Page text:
With this in mind, what are the key UK revenue streams for generators considering energy storage?
System frequency is determined and controlled by the real time balance between system demand and total generation. The frequency falls if demand is greater than generation. If generation is greater than demand, the frequency rises. National Grid has a licence obligation to control frequency. The limits specified in the 'Electricity Safety, Quality and Continuity Regulations 2002', are ±1% nominal system frequency (50.00Hz), save in abnormal or exceptional circumstances. This requires National Grid to ensure that sufficient generation and / or demand is available to manage frequency variations.1
Firm Frequency Response (FFR)
FFR is designed to complement other types of Frequency Response and delivers firm availability. The service can be either dynamic – energy changes in line with system frequency – or static – energy change occurs at present frequency and remains at a set level.2 The tendered service of FFR is open to Balancing Mechanism Units (BMU), being the units of trade within the Balancing Mechanism used to balance supply and demand in each half hour trading period of every day, and to Non-BMU providers, thereby increasing the number of potential response providers and improving liquidity. FFR also creates a route to market for providers whose services may otherwise be inaccessible. The minimum power capacity to provide the FFR service is 10 MW. This may be from a single unit or aggregated from several smaller units. Units of less than 10 MW but planning to reach this threshold in the near future may be able to participate through a separate route.3
Suppliers can provide a Primary, Secondary or High Frequency Response if the frequency moves outside a deadband (±0.015 Hz) or past a pre-agreed level:
- Primary Response: provide additional active power or decrease demand within 10 seconds and sustain for a further 20 seconds.
- Secondary Response: provide additional active power or demand reduction within 30 seconds and sustain for a further 30 minutes.
- High Frequency Response: provide a reduction in active power or increase in demand within 10 seconds and sustain this indefinitely.4
Tenderers may provide a combined Primary and Secondary static service. National Grid’s priority is for secondary response. National Grid procures the services through a competitive tender process, where tenderers can bid for low frequency events, high frequency events or both.5 National Grid will accept the most economical tenders. A successful tender then becomes contractually binding. The tenor of each bid varies, as tenderers are required to specify a “Tendered Service Period” when submitting their application.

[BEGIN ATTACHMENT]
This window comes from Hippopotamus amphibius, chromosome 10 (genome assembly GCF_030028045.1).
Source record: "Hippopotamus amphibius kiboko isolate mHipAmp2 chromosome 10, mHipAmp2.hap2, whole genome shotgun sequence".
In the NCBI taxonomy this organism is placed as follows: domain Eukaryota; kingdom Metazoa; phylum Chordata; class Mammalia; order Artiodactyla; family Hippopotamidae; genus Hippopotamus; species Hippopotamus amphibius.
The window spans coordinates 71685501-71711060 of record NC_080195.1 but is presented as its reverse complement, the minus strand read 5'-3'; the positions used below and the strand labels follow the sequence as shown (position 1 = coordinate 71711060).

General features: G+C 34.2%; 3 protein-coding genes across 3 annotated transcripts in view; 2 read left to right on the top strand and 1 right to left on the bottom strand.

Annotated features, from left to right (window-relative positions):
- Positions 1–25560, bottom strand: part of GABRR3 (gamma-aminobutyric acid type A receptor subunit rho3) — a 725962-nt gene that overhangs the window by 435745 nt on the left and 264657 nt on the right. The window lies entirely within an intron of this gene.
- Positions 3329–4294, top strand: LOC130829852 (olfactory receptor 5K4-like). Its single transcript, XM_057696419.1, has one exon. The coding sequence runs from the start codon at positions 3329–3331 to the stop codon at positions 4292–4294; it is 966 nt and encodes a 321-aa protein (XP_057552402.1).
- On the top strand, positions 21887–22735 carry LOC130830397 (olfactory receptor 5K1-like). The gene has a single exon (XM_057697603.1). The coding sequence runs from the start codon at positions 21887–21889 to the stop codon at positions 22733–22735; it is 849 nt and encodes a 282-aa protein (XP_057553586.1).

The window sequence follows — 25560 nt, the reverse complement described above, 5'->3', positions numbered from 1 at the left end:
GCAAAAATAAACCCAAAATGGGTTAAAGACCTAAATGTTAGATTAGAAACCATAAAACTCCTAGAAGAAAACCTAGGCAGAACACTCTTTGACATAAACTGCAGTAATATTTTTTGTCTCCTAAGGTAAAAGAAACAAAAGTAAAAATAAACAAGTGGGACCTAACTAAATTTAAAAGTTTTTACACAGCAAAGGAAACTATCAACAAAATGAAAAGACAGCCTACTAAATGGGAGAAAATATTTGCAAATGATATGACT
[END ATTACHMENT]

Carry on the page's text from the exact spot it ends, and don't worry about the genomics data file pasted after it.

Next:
Renewable energy generators with storage are able to participate in FFR, but must demonstrate a high level of availability of the service, typically requiring a permanent increase in grid import and export capacity for wind farms, or tendering only during hours of low generation for more predictable generators such as solar farms. National Grid nominates the hours of delivery to be tendered for 1 month in advance. The availability and nomination price is then set at a standard £/h rate for the duration.
Following a period of review in early 2016, National Grid has introduced a suite of complementary services to sit alongside the existing framework, which aim to increase flexibility and efficiency. Providers may now tender 1 month in advance, but nominate their MW a week ahead, on a settlement period basis. The associated price would therefore be on a £/MW/h basis. An associated pricing-related relief is the introduction of spread index tenders. his will replace the current fixed availability and nomination fee regime with spread indexed contracts, which will remove market risk by guaranteeing profitability at the nominated part load point. In relation to penalties, providers will now be able to (i) temporarily reduce their MW output without incurring a penalty; and (ii) avoid penalties backdated any further than 1 year from the event of default. In the interests of transparency, the company name and fuel type associated with each tenderer will be published to improve market efficiency. Finally, new, sub-sites will be able to be added more easily by providers to their existing frameworks without the need for any additional approvals or arduous documentation.6